Coal production is a massive operation that requires a lot of very expensive machinery. For several years, a global development boom — again led by emerging nations like China — pushed the mining industry into something insiders called a "supercycle." The appetite for newer and better equipment was ravenous and the companies that produce it, led by Caterpillar (CAT 0.95%) and Joy Global (JOY), reaped the rewards. They also piled on costly acquisitions and created complicated joint ventures overseas that dramatically expanded their depth as well as their reach.

But those days are over, as recent earnings reports underscore all too clearly. The latest broadside came from Joy on August 28, when it announced quarterly earnings plummeted 36% from the year before and its order book and backlog continued to dwindle as large mining concerns like Peabody, Alpha and Arch keep slashing capital budgets.

Joy, which realizes two-thirds of its revenue from the coal industry, said customers have cut spending on new equipment by as much as half and dramatically reduced expenditures for high-cost maintenance and repair services as well. It also said the downturn that started in the U.S. has now spread overseas and projected these trends would accelerate through 2014, warning revenue next year could dip 20% below this year's anemic results.

Some analysts, looking at the mounting stockpiles and falling prices worldwide, responded by predicting additional downward revisions for 2014 and even 2015. Such cuts will also obviously impact Caterpillar, which is the world's largest manufacturer of mining equipment but somewhat less dependent on coal than Joy. Caterpillar did cut its 2013 outlook in July, but said at the time it expected some pickup in 2014. The recent announcement by Joy, however, seems to contradict that optimism.

The Foolish bottom line
For coal producers, the immediate future doesn't look very promising. All of these companies had a rough 2012, and at mid-point this year things are getting worse instead of better. Even more ominously, recent projections for 2014 by companies like Joy offer absolutely no reason for optimism.

For those who supply the companies that produce the coal, their fortunes will continue to run on a parallel track. Joy, for example, now says it is unlikely to surpass $4 billion in revenue next year — a far cry from the $4.57 billion that analysts had been expecting and the $5 billion the company still projects for 2013. 

For the foreseeable future, then, the best advice for investors is to look elsewhere. King Coal, it seems, is slowly but steadily abdicating its long-held crown.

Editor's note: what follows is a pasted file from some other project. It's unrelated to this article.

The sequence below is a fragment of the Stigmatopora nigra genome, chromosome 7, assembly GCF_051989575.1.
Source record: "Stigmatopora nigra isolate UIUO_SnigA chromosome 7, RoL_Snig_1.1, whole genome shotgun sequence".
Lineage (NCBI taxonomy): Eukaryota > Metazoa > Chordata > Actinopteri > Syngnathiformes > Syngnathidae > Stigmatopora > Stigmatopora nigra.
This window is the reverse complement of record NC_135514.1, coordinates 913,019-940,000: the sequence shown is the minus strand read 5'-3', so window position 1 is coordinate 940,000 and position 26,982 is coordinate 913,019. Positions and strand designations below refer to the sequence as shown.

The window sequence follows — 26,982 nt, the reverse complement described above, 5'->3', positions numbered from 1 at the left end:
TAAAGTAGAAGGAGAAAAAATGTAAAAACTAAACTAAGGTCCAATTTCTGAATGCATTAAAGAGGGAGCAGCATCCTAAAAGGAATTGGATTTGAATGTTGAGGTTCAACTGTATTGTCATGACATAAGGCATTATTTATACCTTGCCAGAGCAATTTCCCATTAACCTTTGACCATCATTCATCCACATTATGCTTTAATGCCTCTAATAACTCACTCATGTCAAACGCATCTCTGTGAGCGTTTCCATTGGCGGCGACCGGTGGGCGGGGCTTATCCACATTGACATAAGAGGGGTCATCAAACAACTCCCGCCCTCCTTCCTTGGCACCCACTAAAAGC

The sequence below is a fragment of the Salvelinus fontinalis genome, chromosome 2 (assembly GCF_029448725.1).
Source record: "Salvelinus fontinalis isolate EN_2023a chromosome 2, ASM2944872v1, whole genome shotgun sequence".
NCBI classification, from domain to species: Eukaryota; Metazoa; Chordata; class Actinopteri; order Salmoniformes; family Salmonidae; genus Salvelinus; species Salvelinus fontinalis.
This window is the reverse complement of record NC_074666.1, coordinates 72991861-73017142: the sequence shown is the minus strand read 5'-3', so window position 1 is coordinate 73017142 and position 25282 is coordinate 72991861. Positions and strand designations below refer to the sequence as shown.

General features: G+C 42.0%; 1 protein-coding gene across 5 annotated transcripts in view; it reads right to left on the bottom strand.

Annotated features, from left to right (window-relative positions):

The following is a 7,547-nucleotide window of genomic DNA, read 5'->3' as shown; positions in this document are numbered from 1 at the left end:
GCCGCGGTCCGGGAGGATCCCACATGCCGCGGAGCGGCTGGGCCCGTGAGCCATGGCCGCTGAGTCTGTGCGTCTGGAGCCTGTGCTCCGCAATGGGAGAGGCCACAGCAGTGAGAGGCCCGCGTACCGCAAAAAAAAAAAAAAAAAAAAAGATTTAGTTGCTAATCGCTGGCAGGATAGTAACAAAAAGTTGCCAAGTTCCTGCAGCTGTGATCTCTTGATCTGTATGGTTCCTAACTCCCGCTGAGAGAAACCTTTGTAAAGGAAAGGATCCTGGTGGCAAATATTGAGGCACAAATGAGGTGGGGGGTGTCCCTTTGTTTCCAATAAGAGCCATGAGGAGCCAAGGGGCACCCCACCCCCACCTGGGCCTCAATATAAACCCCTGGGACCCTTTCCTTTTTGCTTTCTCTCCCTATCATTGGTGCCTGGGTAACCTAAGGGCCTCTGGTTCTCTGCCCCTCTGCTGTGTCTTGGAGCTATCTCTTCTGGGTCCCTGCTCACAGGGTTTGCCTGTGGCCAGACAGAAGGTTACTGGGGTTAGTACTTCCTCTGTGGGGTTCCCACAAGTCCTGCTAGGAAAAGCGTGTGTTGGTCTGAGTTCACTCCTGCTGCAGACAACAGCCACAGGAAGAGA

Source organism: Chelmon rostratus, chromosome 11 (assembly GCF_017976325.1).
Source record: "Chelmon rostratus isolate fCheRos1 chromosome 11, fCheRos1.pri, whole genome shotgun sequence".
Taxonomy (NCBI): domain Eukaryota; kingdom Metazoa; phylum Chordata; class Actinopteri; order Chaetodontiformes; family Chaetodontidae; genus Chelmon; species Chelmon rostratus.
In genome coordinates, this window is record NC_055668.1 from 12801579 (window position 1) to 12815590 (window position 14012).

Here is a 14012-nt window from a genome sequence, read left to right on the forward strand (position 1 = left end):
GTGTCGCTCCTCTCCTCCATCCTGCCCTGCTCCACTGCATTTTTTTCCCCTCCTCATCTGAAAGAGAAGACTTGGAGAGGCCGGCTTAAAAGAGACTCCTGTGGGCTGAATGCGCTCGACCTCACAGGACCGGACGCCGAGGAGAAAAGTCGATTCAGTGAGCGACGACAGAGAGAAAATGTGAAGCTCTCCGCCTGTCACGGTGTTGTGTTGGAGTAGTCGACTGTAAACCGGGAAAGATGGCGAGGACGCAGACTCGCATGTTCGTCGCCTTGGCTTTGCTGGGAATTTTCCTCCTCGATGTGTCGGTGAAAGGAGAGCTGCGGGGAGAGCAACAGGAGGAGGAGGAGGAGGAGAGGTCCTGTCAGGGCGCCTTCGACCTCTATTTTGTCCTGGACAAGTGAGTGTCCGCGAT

Howard Rothman has no position in any stocks mentioned. The Motley Fool has no position in any of the stocks mentioned. Try any of our Foolish newsletter services free for 30 days. We Fools may not all hold the same opinions, but we all believe that considering a diverse range of insights makes us better investors. The Motley Fool has a disclosure policy.

Invest Smarter with The Motley Fool

Join Over 1 Million Premium Members Receiving…

  • New Stock Picks Each Month
  • Detailed Analysis of Companies
  • Model Portfolios
  • Live Streaming During Market Hours
  • And Much More
Get Started Now

Stocks Mentioned

Caterpillar Inc. Stock Quote
Caterpillar Inc.
CAT
$185.39 (0.95%) $1.75
Joy Global Inc. Stock Quote
Joy Global Inc.
JOY
Peabody Energy Corporation Stock Quote
Peabody Energy Corporation
BTU

*Average returns of all recommendations since inception. Cost basis and return based on previous market day close.

Related Articles

Motley Fool Returns

Motley Fool Stock Advisor

Market-beating stocks from our award-winning analyst team.

Stock Advisor Returns
377%
 
S&P 500 Returns
123%

Calculated by average return of all stock recommendations since inception of the Stock Advisor service in February of 2002. Returns as of 08/07/2022.

Discounted offers are only available to new members. Stock Advisor list price is $199 per year.

Premium Investing Services

Invest better with The Motley Fool. Get stock recommendations, portfolio guidance, and more from The Motley Fool's premium services.